In yesterday’s Daily, we introduced you to The Big Short 2.
To catch up, Canada’s real estate market is heading into bubble territory… and the country’s five biggest banks are the most exposed if the bubble bursts. We told you a good way to play this opportunity is by shorting those banks.
But what we didn’t tell you is the potential profit that could be made if the scenario plays out as it did in the United States…
We took a look at how the four biggest American banks fared during the Great Recession. That’s when the original “Big Short” took place.
The banks are Bank of America (BAC), JPMorgan Chase (JPM), Citigroup (C), and Wells Fargo (WFC). See the chart below…
As you can see, the Big Four fell an average of 82%. Citigroup dropped the farthest, losing 97% of its value before bottoming out.
If the Canadian real estate bubble pops as we expect, we could see their five biggest banks take a similar plunge.
The Trade of the Decade: Brazil, Russia, India, and China (known as the “BRICs”) are some of the world’s biggest emerging markets. Since 2008, these economies have accounted for 80% of the growth in global economic trade and output. You would think this would make them great investments. But emerging market stocks have basically done nothing since 2010… until recently.
In fact, our friends over at Casey Research think that emerging markets could be an enormous bargain right now.
This Indicator Says Recession Ahead: Deep subprime auto loans are “surging.” Corporate defaults are spiking. And the last three months have seen bank lending shrink by more than 5%—the sharpest contraction since 2008. Longtime PBRG friend Bill Bonner explains why these are negative signs for the economy.
Real Estate Bubble Reinflating: Housing prices are growing at the fastest pace since 2014. The S&P CoreLogic Case-Shiller Index shows home prices in 20 U.S. cities climbed over the past year. High prices are making it difficult for some Americans to move from renting to home buying. But it’s also sending home prices back into the dangerous pre-recession territory. We warned in Wednesday’s Daily that Canada is in the midst of a real estate bubble. Looks like America is headed for a sequel, too.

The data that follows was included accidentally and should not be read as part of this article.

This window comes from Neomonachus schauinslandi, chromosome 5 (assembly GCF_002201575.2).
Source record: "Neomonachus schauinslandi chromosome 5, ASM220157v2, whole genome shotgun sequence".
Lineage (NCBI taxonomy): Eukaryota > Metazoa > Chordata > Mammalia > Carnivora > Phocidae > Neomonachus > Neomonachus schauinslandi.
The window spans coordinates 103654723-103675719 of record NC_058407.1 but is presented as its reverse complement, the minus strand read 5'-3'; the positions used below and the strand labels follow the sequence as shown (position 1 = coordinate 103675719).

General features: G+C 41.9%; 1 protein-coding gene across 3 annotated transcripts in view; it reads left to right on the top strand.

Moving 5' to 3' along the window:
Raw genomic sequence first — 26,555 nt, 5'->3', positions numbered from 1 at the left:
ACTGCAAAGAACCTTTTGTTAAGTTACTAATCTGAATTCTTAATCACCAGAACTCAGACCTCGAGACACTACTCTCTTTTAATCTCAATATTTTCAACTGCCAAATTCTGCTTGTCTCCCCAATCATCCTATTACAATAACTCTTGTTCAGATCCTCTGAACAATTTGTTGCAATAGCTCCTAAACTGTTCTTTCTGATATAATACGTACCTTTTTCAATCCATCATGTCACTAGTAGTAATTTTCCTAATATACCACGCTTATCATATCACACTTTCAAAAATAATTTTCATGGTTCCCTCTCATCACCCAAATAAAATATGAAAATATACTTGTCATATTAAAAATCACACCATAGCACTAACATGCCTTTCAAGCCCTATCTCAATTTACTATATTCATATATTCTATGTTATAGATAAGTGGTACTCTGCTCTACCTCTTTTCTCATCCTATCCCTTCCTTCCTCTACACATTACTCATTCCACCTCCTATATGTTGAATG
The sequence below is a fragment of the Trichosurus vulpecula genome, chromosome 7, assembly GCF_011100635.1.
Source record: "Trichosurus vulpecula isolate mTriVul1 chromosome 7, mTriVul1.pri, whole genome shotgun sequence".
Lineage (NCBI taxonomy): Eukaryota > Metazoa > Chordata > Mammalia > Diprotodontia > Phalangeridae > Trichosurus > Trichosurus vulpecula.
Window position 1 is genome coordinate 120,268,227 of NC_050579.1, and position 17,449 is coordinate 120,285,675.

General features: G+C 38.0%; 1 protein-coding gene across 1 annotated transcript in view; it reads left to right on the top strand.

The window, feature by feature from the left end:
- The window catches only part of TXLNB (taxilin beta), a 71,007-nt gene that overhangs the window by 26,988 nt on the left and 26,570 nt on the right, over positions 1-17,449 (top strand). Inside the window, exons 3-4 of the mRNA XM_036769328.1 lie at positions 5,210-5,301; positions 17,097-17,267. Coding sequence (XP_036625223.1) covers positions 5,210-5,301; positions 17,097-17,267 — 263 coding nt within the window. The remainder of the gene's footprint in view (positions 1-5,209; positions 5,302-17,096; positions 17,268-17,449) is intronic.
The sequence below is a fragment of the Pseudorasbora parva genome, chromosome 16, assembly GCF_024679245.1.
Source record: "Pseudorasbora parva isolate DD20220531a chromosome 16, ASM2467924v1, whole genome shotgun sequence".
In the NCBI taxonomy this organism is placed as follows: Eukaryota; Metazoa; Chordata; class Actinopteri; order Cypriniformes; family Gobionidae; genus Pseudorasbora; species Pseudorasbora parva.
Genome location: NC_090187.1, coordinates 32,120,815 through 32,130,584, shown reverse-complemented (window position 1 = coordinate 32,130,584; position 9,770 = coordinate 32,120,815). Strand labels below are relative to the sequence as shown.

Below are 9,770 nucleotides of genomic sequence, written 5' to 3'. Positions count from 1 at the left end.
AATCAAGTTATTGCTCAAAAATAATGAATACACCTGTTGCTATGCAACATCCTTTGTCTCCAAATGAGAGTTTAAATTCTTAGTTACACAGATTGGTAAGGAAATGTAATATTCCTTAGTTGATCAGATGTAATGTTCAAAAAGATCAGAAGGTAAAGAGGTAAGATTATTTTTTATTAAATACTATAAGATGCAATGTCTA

Editor’s Note: On Tuesday, we gave you an update on a potential bitcoin spin-off. (“Two Things You Need to Do Today to Prepare for a Bitcoin ‘Nerd War.’”) Today, plenty of feedback from around the world…
From Patricia A.: Thanks so much for your update on the potential bitcoin fork.
From Nicholas S.: I appreciate all the work you’re doing on the cryptocurrencies. I now have several accounts for my currencies. Your recent recommendation to set up yet another account is interesting. But I’m hesitant, as it’s getting hard to keep track of all these different websites.
From Eben W.: Good morning from South Africa. I watched your instructional video on Abra. Registration went smoothly. But when I wanted to link a bank account, only U.S. and Philippines banks were listed.
From Fu L.: Dear Big T and team. I’m excited about your cryptocurrency recommendations. But some of the wallets you recommend don’t work in Asia. How can investors in Asia-Pacific countries (i.e., Singapore, Malaysia, Australia, etc.) participate in such opportunities?
Ronald Reagan is a national treasure for many Americans. However, to a very small group of investors around the world, he’s much more than that.
He’s their financial savior… their benefactor… their hero… That’s because an obscure piece of legislation Reagan signed into law way back in 1983 is making them rich. Here’s how…